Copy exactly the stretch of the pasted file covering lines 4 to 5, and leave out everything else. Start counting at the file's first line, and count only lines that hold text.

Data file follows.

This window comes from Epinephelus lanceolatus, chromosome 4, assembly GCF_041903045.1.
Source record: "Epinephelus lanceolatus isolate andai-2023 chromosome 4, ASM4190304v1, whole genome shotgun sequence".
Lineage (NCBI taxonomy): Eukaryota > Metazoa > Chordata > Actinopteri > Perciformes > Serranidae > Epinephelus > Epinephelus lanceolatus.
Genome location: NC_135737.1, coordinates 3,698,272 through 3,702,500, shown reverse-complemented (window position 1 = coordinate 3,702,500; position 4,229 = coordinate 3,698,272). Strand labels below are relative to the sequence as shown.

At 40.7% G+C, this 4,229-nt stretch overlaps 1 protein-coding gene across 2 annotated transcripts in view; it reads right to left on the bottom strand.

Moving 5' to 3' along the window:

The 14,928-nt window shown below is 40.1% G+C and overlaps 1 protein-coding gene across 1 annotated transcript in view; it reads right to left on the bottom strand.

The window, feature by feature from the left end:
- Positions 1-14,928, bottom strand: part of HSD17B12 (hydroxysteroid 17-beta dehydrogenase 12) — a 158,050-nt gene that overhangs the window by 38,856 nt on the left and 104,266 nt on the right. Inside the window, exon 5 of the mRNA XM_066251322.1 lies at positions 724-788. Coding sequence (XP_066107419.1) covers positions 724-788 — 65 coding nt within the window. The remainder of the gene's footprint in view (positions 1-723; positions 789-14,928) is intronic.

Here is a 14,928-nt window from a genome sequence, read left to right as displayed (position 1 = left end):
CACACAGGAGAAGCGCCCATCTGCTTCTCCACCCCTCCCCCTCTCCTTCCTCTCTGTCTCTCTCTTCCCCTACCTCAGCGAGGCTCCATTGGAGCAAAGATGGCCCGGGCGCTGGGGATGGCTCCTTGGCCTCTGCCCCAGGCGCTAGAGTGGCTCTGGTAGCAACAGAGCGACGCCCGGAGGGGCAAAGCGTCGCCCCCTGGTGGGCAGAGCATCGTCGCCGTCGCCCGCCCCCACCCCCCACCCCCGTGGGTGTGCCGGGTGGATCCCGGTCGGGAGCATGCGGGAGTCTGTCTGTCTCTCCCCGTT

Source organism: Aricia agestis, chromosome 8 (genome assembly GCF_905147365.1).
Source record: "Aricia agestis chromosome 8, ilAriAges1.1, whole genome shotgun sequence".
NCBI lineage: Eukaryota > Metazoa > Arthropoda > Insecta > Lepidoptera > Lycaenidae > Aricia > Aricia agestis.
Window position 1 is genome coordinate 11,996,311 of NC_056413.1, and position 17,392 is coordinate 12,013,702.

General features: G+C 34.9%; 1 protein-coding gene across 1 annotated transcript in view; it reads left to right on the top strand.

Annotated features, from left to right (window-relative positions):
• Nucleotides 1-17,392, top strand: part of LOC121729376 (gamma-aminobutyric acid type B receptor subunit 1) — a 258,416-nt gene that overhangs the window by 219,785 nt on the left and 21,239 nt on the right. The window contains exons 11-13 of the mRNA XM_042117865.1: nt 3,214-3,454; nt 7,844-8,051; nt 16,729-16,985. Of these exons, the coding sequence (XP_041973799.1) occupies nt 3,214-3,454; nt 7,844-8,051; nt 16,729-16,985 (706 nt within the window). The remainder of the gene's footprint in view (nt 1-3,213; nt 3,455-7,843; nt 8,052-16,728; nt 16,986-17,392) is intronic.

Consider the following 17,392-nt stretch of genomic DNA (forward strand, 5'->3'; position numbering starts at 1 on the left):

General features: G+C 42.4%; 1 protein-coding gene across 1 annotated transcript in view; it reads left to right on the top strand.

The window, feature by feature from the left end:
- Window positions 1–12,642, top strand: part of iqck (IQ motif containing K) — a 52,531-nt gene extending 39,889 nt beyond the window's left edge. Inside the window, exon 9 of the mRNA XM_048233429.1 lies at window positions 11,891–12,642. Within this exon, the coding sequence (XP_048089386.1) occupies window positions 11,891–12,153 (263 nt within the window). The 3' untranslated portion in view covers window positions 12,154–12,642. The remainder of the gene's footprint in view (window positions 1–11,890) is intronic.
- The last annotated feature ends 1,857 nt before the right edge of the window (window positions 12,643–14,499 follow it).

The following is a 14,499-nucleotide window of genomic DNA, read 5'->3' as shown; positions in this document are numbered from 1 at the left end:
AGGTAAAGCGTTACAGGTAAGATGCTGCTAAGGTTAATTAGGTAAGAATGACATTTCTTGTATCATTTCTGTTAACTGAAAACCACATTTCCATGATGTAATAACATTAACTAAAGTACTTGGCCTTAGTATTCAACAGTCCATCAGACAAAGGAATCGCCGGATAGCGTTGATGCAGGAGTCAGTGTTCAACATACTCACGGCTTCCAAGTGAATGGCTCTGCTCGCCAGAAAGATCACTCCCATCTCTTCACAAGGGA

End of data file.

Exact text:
Genome location: NC_135737.1, coordinates 3,698,272 through 3,702,500, shown reverse-complemented (window position 1 = coordinate 3,702,500; position 4,229 = coordinate 3,698,272). Strand labels below are relative to the sequence as shown.

At 40.7% G+C, this 4,229-nt stretch overlaps 1 protein-coding gene across 2 annotated transcripts in view; it reads right to left on the bottom strand.